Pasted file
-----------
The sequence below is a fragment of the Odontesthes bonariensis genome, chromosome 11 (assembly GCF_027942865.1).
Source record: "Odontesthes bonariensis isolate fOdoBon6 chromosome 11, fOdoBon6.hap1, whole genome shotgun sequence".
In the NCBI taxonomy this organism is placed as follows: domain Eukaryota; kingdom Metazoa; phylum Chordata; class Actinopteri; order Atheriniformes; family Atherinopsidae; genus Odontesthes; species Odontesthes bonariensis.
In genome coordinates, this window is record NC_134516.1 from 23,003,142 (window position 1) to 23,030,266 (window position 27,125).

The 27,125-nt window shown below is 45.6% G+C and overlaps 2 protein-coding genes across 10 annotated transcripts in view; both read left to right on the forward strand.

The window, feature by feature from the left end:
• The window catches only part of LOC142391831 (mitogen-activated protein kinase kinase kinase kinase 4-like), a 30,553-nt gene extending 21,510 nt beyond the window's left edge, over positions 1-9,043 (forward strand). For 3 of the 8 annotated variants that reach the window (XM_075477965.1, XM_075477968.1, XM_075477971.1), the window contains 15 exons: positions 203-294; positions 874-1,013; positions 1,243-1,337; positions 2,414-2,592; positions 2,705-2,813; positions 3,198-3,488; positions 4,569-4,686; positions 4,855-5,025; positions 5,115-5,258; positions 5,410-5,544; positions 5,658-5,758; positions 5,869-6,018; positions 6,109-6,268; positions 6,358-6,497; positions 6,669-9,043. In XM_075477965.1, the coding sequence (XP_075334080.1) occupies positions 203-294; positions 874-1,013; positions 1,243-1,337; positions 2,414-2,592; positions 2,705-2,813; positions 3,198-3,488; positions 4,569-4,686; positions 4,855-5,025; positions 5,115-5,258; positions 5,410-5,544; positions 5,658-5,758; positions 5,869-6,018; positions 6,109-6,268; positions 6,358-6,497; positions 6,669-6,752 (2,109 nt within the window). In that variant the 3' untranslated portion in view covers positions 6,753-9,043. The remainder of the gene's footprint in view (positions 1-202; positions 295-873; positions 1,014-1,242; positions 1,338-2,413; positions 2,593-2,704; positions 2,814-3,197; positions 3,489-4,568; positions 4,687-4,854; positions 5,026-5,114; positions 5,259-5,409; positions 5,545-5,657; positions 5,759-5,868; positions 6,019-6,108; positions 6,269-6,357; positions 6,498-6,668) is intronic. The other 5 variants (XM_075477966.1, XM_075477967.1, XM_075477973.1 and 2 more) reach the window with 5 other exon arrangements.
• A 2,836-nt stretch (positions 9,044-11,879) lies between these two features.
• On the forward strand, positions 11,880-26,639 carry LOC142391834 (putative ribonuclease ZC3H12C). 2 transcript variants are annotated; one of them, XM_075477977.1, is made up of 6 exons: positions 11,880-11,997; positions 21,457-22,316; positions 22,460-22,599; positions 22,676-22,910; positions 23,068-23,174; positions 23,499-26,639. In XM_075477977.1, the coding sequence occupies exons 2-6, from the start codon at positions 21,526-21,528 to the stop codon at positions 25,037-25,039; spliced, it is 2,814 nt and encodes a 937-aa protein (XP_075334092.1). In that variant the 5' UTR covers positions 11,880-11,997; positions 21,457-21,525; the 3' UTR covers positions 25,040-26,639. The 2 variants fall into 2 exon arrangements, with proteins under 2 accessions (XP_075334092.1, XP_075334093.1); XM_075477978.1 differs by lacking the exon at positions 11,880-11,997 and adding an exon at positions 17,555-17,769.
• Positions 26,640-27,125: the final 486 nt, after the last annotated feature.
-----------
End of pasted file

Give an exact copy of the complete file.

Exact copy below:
The sequence below is a fragment of the Odontesthes bonariensis genome, chromosome 11 (assembly GCF_027942865.1).
Source record: "Odontesthes bonariensis isolate fOdoBon6 chromosome 11, fOdoBon6.hap1, whole genome shotgun sequence".
In the NCBI taxonomy this organism is placed as follows: domain Eukaryota; kingdom Metazoa; phylum Chordata; class Actinopteri; order Atheriniformes; family Atherinopsidae; genus Odontesthes; species Odontesthes bonariensis.
In genome coordinates, this window is record NC_134516.1 from 23,003,142 (window position 1) to 23,030,266 (window position 27,125).

The 27,125-nt window shown below is 45.6% G+C and overlaps 2 protein-coding genes across 10 annotated transcripts in view; both read left to right on the forward strand.

The window, feature by feature from the left end:
• The window catches only part of LOC142391831 (mitogen-activated protein kinase kinase kinase kinase 4-like), a 30,553-nt gene extending 21,510 nt beyond the window's left edge, over positions 1-9,043 (forward strand). For 3 of the 8 annotated variants that reach the window (XM_075477965.1, XM_075477968.1, XM_075477971.1), the window contains 15 exons: positions 203-294; positions 874-1,013; positions 1,243-1,337; positions 2,414-2,592; positions 2,705-2,813; positions 3,198-3,488; positions 4,569-4,686; positions 4,855-5,025; positions 5,115-5,258; positions 5,410-5,544; positions 5,658-5,758; positions 5,869-6,018; positions 6,109-6,268; positions 6,358-6,497; positions 6,669-9,043. In XM_075477965.1, the coding sequence (XP_075334080.1) occupies positions 203-294; positions 874-1,013; positions 1,243-1,337; positions 2,414-2,592; positions 2,705-2,813; positions 3,198-3,488; positions 4,569-4,686; positions 4,855-5,025; positions 5,115-5,258; positions 5,410-5,544; positions 5,658-5,758; positions 5,869-6,018; positions 6,109-6,268; positions 6,358-6,497; positions 6,669-6,752 (2,109 nt within the window). In that variant the 3' untranslated portion in view covers positions 6,753-9,043. The remainder of the gene's footprint in view (positions 1-202; positions 295-873; positions 1,014-1,242; positions 1,338-2,413; positions 2,593-2,704; positions 2,814-3,197; positions 3,489-4,568; positions 4,687-4,854; positions 5,026-5,114; positions 5,259-5,409; positions 5,545-5,657; positions 5,759-5,868; positions 6,019-6,108; positions 6,269-6,357; positions 6,498-6,668) is intronic. The other 5 variants (XM_075477966.1, XM_075477967.1, XM_075477973.1 and 2 more) reach the window with 5 other exon arrangements.
• A 2,836-nt stretch (positions 9,044-11,879) lies between these two features.
• On the forward strand, positions 11,880-26,639 carry LOC142391834 (putative ribonuclease ZC3H12C). 2 transcript variants are annotated; one of them, XM_075477977.1, is made up of 6 exons: positions 11,880-11,997; positions 21,457-22,316; positions 22,460-22,599; positions 22,676-22,910; positions 23,068-23,174; positions 23,499-26,639. In XM_075477977.1, the coding sequence occupies exons 2-6, from the start codon at positions 21,526-21,528 to the stop codon at positions 25,037-25,039; spliced, it is 2,814 nt and encodes a 937-aa protein (XP_075334092.1). In that variant the 5' UTR covers positions 11,880-11,997; positions 21,457-21,525; the 3' UTR covers positions 25,040-26,639. The 2 variants fall into 2 exon arrangements, with proteins under 2 accessions (XP_075334092.1, XP_075334093.1); XM_075477978.1 differs by lacking the exon at positions 11,880-11,997 and adding an exon at positions 17,555-17,769.
• Positions 26,640-27,125: the final 486 nt, after the last annotated feature.